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  1. #1
    Join Date
    Sep 2019
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    Iowa
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    Pump motors and starters

    This might be more suited for an electricians forum, except that our in house electrician keeps saying there's no problem.

    I have two redundant water circ pumps used for DI water. 1.5 HP, 208v 3p. They are on a timer that rotates them every 10 hours, for even wear. Intermittently, the overload trips on the starter. It has an over load sized for the motors attached to the contactor.

    Talking with the electrician on site, and with the in house water specialist, they've been going round and round on whether it's a pump issue or an electrical issue, without either of them digging into it... Side note, this kind of bickering between people all working for the same team blows my mind...

    For the trouble side, line side of the contactor reads 211 210 210. Load side reads 189 210 168. After that, there's the overload elements, and then comes the motor. Contacts are super pitted. The other pump reads within a volt line and load side (210 with decimals). Contacts are pitted slightly.

    Typically, I've had trouble 'selling' contactors before a motor fail event. Now that I'm an in house gig, seeing this even before a motor failure is a great learning moment for me, and maybe the electrician, if he wants to stop complaining about the HVAC guys just being belt and filter changers.

    What's a reliable way of testing contactors for wear to change them out before they damage or kill their load? Some of the motors on site are 30 and 50hp, and I would prefer to repair contactors every few years instead of changing those beasts.

  2. #2
    Join Date
    Jan 2013
    Location
    Oregon
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    65
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    You might try reversing the 3 Phase Pump briefly to get an idea if the pump is starting to seize.

    Sent from my SM-G955U using Tapatalk

  3. #3
    Join Date
    Aug 2015
    Location
    Buffalo,NY
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    Have you disconnected the motor to verify that your voltage drop is due to the pump and not a contractor going bad? How to the contacts look on the contractor. While I’m inclined to believe your pump may be on its way out it’s something easy to check.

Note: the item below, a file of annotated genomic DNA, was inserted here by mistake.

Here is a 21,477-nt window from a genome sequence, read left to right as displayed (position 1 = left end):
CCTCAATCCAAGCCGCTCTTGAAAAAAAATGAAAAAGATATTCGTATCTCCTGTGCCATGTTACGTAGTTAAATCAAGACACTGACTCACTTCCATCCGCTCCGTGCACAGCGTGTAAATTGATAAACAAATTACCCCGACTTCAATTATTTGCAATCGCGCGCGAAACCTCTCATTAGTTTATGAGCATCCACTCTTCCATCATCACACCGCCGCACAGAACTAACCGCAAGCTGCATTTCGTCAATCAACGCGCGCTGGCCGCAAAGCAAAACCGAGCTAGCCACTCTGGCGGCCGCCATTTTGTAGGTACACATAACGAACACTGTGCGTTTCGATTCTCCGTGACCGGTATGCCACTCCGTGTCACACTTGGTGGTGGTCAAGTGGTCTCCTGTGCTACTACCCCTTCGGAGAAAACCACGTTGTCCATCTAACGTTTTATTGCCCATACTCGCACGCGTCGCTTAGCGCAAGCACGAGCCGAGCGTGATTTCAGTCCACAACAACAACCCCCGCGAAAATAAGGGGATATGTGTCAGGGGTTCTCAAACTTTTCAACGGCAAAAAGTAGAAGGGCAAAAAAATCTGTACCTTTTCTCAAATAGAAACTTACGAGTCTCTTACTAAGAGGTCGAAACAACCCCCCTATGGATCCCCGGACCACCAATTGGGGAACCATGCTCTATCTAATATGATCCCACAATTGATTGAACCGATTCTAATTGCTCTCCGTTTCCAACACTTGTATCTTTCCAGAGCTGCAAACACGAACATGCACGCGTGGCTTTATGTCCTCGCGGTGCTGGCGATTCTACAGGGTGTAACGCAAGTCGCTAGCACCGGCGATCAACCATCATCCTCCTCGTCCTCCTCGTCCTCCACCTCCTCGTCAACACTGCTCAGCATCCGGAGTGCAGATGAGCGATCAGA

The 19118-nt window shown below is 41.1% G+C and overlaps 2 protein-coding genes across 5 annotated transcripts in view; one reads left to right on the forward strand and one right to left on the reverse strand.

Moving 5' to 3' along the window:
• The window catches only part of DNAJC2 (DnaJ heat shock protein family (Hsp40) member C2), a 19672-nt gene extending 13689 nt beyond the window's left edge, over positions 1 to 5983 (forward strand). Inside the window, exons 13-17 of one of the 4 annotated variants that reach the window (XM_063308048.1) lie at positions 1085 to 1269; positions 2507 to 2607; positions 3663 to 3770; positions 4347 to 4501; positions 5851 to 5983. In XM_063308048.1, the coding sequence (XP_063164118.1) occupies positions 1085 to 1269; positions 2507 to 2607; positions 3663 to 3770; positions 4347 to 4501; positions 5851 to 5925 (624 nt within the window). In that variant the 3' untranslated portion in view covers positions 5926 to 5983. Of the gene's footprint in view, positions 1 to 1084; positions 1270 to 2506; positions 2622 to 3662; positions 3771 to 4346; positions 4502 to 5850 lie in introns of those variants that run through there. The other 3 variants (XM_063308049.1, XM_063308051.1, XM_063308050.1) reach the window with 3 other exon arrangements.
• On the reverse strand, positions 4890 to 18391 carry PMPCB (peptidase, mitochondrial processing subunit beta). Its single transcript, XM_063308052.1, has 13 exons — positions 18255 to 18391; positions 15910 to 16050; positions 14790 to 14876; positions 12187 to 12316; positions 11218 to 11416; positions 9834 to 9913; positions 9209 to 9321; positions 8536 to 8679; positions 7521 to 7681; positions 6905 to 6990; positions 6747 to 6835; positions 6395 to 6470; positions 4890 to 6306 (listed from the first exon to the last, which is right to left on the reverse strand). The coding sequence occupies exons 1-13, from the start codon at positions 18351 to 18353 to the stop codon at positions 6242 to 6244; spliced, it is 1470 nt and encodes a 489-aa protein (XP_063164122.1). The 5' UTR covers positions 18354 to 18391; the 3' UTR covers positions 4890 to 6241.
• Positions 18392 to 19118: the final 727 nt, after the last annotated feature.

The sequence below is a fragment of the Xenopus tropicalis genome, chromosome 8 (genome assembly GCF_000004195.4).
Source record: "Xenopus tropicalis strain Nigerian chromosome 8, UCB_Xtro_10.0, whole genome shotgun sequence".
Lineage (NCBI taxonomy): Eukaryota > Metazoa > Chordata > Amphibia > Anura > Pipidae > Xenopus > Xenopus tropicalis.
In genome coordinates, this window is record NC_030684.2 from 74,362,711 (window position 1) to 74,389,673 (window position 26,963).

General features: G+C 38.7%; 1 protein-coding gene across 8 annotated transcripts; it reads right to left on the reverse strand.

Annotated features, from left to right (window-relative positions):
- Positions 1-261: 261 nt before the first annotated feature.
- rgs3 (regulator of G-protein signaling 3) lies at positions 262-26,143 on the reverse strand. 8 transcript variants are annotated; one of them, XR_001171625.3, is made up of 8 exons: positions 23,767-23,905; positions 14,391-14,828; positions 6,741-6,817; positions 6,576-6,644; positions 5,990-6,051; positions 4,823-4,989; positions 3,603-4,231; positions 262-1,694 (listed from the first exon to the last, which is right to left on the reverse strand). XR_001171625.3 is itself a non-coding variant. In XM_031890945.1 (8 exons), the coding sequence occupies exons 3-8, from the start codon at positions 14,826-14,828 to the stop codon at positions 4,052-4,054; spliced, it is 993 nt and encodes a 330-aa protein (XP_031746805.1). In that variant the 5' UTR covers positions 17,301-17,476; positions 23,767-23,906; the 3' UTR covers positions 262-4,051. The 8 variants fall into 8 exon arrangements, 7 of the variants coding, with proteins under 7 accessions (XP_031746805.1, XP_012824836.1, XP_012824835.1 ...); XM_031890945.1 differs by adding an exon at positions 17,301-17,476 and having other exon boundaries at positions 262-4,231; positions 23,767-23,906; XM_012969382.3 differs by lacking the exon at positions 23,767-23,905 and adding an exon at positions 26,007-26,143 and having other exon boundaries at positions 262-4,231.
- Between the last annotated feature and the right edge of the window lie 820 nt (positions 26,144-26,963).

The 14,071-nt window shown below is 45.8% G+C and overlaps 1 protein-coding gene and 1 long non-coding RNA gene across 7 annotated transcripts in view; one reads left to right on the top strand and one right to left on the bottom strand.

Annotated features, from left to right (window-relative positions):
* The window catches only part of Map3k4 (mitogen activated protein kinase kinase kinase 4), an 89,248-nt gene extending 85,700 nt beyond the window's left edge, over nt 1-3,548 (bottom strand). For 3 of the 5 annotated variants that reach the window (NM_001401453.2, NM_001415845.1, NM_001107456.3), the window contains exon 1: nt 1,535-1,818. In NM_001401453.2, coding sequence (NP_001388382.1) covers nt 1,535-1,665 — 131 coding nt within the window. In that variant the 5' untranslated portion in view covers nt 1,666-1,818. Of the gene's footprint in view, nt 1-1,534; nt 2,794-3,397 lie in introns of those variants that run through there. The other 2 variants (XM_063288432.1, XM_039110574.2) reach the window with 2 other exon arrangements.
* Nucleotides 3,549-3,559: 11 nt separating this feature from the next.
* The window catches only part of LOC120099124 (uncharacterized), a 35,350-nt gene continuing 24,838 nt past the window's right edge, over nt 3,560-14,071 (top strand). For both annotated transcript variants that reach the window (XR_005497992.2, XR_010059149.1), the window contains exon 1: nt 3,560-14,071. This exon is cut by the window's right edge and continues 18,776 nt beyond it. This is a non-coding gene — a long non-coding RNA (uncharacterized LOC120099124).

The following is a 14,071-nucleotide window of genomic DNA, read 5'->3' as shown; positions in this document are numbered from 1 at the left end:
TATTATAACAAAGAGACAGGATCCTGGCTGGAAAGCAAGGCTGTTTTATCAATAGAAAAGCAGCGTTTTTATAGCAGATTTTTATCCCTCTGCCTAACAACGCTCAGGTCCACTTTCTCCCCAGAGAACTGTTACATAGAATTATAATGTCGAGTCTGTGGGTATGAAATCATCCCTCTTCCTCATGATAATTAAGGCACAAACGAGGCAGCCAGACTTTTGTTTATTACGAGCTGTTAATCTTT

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  4. #4
    Join Date
    Mar 2008
    Location
    kansas
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    You can manually engage the contactor with the power off and ohmn the contactor separate of the ol. It should have less than 1 ohmn resistance.
    Honeywell you can buy better but you cant pay more

    I told my wife when i die to sell my fishing stuff for what its worth not what i told her i paid for it

  5. #5
    Join Date
    Aug 2002
    Location
    Southold, NY
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    27,207
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    I prefer 24 hr changeovers.

    Measure voltage across the contacts. L1 - T-1, L2 - T2, L3 - T 3 Zero voltage across.

    Heaters are they set for full load + SF?
    Have you measured the amperage, should be below nameplate.
    Motors duel voltage 208 / 230? Wired for 208!

    Good read on motors:
    Attached Images Attached Images

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  7. #6
    Join Date
    May 2014
    Location
    Bay Area California
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    26,556
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    Key into the highlighted below.


    Quote Originally Posted by Velociraptor View Post
    This might be more suited for an electricians forum, except that our in house electrician keeps saying there's no problem.

    I have two redundant water circ pumps used for DI water. 1.5 HP, 208v 3p. They are on a timer that rotates them every 10 hours, for even wear. Intermittently, the overload trips on the starter. It has an over load sized for the motors attached to the contactor.

    Talking with the electrician on site, and with the in house water specialist, they've been going round and round on whether it's a pump issue or an electrical issue, without either of them digging into it... Side note, this kind of bickering between people all working for the same team blows my mind...

    For the trouble side, line side of the contactor reads 211 210 210. Load side reads 189 210 168. After that, there's the overload elements, and then comes the motor. Contacts are super pitted. The other pump reads within a volt line and load side (210 with decimals). Contacts are pitted slightly.

    Typically, I've had trouble 'selling' contactors before a motor fail event. Now that I'm an in house gig, seeing this even before a motor failure is a great learning moment for me, and maybe the electrician, if he wants to stop complaining about the HVAC guys just being belt and filter changers.

    What's a reliable way of testing contactors for wear to change them out before they damage or kill their load? Some of the motors on site are 30 and 50hp, and I would prefer to repair contactors every few years instead of changing those beasts.